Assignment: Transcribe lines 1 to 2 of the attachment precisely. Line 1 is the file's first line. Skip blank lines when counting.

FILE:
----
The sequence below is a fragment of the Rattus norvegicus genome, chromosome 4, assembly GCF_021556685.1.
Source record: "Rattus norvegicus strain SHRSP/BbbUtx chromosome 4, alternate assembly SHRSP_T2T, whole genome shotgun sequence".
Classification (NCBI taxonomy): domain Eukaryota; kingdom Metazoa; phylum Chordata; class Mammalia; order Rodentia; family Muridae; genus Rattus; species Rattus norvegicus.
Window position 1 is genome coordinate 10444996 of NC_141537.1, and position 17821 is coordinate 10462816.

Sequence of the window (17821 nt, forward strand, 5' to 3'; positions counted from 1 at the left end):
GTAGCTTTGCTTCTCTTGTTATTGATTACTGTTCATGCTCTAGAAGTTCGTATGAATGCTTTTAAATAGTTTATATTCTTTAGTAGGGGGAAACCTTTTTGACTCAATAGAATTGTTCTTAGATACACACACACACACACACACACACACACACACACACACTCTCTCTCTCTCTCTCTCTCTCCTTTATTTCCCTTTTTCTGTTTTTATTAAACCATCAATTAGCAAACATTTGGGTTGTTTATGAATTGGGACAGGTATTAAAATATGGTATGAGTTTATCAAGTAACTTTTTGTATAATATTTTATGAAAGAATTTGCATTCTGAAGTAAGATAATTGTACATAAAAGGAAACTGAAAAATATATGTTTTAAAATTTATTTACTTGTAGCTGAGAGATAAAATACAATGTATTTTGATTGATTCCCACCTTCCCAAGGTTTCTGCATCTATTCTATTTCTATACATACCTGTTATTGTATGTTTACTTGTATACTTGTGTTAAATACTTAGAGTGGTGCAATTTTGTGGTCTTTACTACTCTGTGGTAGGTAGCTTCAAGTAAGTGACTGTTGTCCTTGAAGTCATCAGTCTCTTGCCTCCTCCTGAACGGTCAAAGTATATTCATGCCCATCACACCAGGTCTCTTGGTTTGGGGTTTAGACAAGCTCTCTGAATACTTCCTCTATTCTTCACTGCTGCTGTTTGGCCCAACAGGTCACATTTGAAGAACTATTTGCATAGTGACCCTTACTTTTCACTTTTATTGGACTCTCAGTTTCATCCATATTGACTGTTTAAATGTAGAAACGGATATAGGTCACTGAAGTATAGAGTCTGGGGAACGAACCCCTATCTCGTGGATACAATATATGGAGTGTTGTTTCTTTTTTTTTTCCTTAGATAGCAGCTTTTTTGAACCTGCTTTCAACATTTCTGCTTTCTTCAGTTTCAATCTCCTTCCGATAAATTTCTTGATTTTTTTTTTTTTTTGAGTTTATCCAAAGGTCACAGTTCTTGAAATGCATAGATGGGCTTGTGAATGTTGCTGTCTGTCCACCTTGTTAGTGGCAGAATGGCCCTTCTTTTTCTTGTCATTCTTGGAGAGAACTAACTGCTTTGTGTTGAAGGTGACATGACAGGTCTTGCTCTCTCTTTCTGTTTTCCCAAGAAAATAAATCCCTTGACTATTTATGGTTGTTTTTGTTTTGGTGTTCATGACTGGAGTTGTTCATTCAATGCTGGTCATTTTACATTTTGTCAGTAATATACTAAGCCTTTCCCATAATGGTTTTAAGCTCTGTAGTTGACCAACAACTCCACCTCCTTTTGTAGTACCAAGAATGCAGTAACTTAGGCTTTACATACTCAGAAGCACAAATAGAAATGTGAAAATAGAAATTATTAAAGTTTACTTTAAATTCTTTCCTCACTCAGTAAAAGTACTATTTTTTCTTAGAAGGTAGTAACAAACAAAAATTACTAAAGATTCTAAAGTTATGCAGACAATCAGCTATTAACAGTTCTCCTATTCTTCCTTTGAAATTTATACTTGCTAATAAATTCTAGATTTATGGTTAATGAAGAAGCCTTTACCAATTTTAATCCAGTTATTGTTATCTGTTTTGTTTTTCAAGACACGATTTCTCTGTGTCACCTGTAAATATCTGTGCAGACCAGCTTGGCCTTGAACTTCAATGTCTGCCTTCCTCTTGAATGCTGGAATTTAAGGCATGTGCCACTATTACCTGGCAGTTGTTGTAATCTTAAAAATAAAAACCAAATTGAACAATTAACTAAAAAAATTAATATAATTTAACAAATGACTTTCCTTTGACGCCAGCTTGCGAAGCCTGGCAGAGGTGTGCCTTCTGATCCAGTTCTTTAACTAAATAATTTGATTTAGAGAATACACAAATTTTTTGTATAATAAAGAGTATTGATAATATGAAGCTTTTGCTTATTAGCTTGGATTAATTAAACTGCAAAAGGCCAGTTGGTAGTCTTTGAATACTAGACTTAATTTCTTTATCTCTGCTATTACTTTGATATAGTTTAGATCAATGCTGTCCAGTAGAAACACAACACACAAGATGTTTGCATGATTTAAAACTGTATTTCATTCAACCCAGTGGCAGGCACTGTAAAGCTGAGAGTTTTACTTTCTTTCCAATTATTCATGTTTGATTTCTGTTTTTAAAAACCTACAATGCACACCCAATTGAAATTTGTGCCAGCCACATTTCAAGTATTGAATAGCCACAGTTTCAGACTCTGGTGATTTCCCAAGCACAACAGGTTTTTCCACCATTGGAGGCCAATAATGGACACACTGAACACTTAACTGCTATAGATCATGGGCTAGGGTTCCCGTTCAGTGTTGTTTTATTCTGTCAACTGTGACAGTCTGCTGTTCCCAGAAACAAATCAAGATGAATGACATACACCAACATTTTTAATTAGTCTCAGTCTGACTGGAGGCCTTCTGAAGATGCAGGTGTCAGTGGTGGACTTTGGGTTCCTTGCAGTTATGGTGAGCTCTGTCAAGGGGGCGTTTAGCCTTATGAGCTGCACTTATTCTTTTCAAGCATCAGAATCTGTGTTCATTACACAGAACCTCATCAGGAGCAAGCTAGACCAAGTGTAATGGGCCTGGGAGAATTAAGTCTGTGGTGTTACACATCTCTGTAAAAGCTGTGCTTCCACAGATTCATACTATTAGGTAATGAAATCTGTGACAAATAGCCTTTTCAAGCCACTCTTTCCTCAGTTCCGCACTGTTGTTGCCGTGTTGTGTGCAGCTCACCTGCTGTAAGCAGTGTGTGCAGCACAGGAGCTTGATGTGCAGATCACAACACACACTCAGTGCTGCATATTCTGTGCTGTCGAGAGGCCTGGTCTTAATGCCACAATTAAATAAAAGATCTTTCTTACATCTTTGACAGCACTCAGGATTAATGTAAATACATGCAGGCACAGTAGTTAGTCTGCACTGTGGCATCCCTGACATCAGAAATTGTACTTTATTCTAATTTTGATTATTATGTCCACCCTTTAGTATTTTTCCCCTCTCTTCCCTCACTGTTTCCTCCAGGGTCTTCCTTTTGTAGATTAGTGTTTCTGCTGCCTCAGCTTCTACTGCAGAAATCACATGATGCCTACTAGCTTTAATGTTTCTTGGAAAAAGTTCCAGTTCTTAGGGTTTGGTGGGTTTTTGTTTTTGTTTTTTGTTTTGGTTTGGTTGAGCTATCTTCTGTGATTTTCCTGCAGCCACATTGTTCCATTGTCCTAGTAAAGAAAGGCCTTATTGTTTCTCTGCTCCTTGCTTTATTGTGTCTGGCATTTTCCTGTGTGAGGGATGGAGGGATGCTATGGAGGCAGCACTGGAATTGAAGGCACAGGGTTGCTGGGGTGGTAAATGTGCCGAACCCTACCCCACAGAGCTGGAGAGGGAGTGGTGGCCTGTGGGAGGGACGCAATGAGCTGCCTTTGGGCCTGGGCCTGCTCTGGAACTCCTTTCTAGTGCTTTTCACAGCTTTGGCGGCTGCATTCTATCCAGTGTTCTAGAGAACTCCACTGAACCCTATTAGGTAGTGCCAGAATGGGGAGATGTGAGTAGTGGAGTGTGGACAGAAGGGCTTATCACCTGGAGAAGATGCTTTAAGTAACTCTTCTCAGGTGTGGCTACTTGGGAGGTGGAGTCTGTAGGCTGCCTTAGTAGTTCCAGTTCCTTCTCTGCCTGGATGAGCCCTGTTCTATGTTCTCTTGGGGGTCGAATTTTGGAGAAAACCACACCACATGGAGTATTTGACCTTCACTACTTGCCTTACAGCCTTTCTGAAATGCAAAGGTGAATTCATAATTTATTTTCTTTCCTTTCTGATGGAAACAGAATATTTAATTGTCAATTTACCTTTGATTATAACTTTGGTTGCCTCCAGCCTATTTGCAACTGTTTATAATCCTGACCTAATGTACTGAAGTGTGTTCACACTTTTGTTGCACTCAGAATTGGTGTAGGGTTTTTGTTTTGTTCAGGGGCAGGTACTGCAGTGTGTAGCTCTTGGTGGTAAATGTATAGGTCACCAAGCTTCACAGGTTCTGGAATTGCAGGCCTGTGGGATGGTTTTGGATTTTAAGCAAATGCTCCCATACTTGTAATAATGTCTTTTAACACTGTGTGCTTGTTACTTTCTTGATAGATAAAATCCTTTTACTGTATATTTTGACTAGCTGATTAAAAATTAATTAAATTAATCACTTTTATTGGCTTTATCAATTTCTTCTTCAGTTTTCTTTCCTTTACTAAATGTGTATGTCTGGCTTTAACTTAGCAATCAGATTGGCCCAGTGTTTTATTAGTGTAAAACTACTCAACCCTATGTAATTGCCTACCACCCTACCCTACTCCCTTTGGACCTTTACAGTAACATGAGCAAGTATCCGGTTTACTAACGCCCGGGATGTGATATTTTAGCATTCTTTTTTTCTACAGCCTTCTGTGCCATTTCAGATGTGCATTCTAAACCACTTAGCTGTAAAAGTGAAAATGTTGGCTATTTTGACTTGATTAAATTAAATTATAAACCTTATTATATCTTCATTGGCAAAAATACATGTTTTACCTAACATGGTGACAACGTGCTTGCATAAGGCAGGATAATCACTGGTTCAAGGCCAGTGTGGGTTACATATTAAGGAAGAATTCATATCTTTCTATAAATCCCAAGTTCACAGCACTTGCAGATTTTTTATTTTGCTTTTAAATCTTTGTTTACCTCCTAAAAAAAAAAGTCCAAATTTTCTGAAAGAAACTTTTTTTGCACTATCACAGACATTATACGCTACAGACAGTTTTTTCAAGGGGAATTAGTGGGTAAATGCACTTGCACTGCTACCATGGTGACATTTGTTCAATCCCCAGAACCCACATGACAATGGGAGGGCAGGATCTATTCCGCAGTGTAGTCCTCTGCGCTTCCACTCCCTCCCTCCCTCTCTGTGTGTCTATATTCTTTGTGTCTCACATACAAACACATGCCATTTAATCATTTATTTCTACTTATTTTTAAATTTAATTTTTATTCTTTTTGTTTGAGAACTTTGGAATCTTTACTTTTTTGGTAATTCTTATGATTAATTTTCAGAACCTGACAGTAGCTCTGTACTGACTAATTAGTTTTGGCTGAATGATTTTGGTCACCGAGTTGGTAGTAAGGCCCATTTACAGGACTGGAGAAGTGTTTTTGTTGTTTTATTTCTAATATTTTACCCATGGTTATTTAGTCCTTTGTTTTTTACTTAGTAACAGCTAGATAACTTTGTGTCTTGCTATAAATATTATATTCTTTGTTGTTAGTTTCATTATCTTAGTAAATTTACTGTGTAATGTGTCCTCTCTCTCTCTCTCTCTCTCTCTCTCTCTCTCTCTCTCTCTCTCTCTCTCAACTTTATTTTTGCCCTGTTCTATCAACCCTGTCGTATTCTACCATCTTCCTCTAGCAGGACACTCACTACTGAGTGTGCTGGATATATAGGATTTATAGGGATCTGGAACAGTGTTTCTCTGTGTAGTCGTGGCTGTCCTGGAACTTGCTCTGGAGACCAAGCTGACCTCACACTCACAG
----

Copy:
The sequence below is a fragment of the Rattus norvegicus genome, chromosome 4, assembly GCF_021556685.1.
Source record: "Rattus norvegicus strain SHRSP/BbbUtx chromosome 4, alternate assembly SHRSP_T2T, whole genome shotgun sequence".